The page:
Ernie McCray

Thumbnail image for Poem of the Day: “Don’t Want to Spoil Your Party Don’t Want to Bust Your Balloon”

Poem of the Day: “Don’t Want to Spoil Your Party Don’t Want to Bust Your Balloon”

by Ernie McCray 04.20.2014 Books & Poetry

By Ernie McCray

Don’t want to spoil your party
Don’t want to bust your balloon
But look up above your head
There’s some ozone gone
ozone gone
ozone gone
Can we get it back

And you’ll see that the sky
Is no longer blue

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Still Thinking 76

by Ernie McCray 04.19.2014 Culture

By Ernie McCray

There’s something about the age of 76 that’s different than any other age I’ve had the pleasure of being. I keep thinking about it for one thing. Maybe it’s because 76 leans closer to 80 than those other yearly milestones along life’s way. As we get older, I think, we see ourselves as Grim Reaper victims every now and then in very brief moments. Briefer than the one just passed, for anyone interested in specifics. Thinking about something can be a lot different than dwelling on it.

Anyway, while pondering such thoughts on the night before I turned 76, I found myself clicking into flickr on the internet for something that might symbolize my reaching such an age, looking for something that screamed “Orale!” The Reaper doesn’t like such expressions of “liveliness.”

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Entering a New Age

by Ernie McCray 04.15.2014 Columns

By Ernie McCray

When it comes to age I’m about to turn another page. I’ll be 76 if I’m still on the scene on April 18th, 2014.

Life, on the whole, has been very good to me. Somehow, I’ve managed, in my time, as I’ve evolved as a human being, to let the good moments override the moments when I’ve wanted to scream or just cold-cock some redneck yokel out of his misery into another galaxy or burn down the “system.” The hypocrisy of it all has always bothered me immensely.

So I just ride the high from the pretty moments, like the one the other day when Maria and I, on a little getaway, were walking along the main drag in Julian, enjoying a soothing sunny day, fully at ease with ourselves and with each other. While strolling through a group of boys, in front of a market, one of them said to me, “You’re tall,” to which I replied, “Yes, I am that” as we stepped through the threshold of the little store. “Can you dunk?” he continued. “At one time. Not anymore.” “Too old?” “You got it.”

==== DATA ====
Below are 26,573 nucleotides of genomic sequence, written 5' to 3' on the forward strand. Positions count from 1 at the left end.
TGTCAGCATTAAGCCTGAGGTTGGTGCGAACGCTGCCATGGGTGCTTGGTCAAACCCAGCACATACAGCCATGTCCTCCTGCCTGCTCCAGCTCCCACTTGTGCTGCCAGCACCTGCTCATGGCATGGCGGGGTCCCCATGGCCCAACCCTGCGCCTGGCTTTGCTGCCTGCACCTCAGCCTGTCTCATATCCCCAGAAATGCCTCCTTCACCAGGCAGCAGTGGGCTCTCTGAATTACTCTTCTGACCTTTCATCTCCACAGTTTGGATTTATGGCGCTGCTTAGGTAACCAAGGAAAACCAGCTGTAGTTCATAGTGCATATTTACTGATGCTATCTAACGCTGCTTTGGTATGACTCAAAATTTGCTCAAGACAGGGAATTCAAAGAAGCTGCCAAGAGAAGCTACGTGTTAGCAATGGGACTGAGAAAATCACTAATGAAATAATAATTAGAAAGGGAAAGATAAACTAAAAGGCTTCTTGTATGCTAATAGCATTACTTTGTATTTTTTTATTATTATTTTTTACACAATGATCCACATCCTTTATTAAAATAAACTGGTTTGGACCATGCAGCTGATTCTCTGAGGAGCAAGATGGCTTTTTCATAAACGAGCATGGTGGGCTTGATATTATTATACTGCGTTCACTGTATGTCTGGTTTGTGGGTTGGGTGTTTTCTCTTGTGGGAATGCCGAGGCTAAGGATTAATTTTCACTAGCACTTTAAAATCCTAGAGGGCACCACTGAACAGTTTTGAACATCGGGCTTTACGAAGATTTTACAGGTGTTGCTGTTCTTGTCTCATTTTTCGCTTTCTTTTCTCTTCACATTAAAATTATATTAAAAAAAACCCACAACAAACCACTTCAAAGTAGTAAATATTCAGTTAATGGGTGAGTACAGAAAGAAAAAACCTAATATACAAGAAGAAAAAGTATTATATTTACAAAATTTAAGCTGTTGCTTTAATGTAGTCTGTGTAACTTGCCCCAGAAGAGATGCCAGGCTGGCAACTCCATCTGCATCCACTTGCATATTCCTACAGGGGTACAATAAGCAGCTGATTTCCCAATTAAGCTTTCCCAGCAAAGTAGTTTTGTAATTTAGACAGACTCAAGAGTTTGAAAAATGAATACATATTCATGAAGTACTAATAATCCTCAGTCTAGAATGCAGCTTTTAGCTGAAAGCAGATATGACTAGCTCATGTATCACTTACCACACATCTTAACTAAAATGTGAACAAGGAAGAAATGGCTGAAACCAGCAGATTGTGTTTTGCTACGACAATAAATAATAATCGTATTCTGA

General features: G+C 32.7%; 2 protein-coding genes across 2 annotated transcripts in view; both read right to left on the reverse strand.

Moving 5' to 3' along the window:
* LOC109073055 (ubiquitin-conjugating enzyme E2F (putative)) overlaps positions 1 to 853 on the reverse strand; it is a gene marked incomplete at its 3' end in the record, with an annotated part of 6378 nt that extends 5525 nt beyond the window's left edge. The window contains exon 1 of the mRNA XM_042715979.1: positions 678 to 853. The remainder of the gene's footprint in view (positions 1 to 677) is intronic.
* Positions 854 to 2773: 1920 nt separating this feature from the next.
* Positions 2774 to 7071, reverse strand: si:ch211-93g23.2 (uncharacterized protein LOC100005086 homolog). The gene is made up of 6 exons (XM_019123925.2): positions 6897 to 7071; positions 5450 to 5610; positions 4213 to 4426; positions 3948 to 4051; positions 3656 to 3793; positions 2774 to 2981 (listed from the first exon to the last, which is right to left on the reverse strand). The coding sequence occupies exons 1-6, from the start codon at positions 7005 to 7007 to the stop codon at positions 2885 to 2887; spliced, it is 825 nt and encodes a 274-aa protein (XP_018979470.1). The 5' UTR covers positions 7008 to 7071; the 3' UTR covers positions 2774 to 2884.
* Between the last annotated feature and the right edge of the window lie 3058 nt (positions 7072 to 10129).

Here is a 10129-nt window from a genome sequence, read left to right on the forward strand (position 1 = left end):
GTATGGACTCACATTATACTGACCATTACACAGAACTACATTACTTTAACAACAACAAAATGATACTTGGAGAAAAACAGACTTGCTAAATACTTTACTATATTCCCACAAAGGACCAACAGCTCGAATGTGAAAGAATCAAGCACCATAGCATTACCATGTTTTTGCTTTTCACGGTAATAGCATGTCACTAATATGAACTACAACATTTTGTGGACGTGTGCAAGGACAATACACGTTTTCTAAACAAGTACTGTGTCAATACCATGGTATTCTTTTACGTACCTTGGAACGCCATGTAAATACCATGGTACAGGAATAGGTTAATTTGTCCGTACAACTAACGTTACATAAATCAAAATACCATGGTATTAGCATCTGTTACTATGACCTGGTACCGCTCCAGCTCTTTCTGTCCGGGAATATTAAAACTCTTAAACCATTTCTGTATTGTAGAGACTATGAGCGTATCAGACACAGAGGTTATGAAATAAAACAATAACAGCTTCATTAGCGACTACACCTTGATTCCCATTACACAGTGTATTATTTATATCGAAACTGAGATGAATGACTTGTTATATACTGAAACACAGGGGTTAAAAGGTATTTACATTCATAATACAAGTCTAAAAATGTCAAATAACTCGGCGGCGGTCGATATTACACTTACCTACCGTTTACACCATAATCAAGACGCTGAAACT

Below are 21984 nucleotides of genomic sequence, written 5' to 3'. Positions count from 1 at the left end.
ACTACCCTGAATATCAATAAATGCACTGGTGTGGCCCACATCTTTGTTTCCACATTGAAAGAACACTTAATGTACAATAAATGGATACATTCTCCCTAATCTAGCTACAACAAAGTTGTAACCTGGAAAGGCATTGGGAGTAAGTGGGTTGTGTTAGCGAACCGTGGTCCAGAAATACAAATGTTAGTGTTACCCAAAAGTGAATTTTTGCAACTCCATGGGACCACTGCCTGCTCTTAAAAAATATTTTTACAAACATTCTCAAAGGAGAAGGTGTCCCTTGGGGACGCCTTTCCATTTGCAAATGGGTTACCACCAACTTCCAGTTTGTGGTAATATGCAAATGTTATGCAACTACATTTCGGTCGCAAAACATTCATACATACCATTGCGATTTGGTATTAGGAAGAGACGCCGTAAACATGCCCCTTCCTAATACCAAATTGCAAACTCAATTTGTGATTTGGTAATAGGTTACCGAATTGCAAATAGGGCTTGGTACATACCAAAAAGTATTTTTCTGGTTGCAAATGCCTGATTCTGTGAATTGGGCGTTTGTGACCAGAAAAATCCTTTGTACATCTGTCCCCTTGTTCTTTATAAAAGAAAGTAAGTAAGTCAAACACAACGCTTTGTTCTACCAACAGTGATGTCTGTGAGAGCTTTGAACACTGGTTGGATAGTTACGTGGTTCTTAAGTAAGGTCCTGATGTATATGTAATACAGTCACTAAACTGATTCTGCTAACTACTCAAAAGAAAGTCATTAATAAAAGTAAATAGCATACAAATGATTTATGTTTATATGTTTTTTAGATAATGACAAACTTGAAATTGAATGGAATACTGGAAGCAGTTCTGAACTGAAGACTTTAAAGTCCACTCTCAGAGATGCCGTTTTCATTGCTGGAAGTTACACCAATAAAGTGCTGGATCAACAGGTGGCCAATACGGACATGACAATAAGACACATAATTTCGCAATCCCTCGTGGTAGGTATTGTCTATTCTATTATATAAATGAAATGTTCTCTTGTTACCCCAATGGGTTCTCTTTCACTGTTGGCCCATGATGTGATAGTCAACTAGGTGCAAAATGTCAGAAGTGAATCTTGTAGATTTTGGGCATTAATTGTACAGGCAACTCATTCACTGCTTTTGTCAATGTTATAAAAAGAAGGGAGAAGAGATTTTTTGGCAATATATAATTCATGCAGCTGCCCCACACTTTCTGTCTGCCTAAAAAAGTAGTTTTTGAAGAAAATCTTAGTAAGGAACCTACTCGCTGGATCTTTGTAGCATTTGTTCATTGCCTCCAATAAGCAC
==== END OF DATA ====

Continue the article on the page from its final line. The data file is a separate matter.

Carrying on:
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Thumbnail image for March Madness Bringing out “The Thinker” in Me

March Madness Bringing out “The Thinker” in Me

by Ernie McCray 04.01.2014 Culture

Go Aztecs! Bear Down, Arizona!

By Ernie McCray

My highlight of the 2014 March Madness Tournament was the Arizona Wildcat win over the San Diego State Aztecs in the Sweet 16. What a great game.

It was, however, a bittersweet win for me because, although I used to play for the U of A and the school is in Tucson, the town in which I made my debut as a homosapien, the Aztecs are my team too as San Diego is the town I came to when I decided that my “running around looking for shade trees” days were through. So my rejoicing after the game was somewhat tame. But I did do a little jig. For about an hour.

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Poetry: Tanja and All that Jazz

by Ernie McCray 03.24.2014 Books & Poetry

(Celebrating a Life that Lasted from January 18, 1927-February 9, 2014)

By Ernie McCray

Tanja Winter.
Talking about a woman who had pizzazz.
I wrote, for her 80th birthday,
how she came into the world
about the same time as

Bob Fosse
who gave us
some sexy razz ma tazz
in the name of
All that Jazz;

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My Hometown as a Basketball Town

by Ernie McCray 03.18.2014 Columns

By Ernie McCray

I just finished a nice read, Tucson a Basketball Town. It was written by Arizona hoop legends, Bob Elliott and Eric Money.

They, in a nice informative way, remind Arizona basketball fans that before Lute Olson came along and took the program to somewhat unbelievable heights that there was an era, in the 70′s, their era, that Tucson became a basketball town.

They’re so right and the man who made it all happen from the coaching end was one of the most charismatic and self-confident human beings I have ever had the privilege of knowing: Fred “The Fox” Snowden, the first black coach for a major school in a major NCAA conference. He brought in players like Bob and Eric and others who collectively played basketball at a level that had never been seen in my hometown.

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Thumbnail image for Why I like the Big Red-Head (Bill Walton)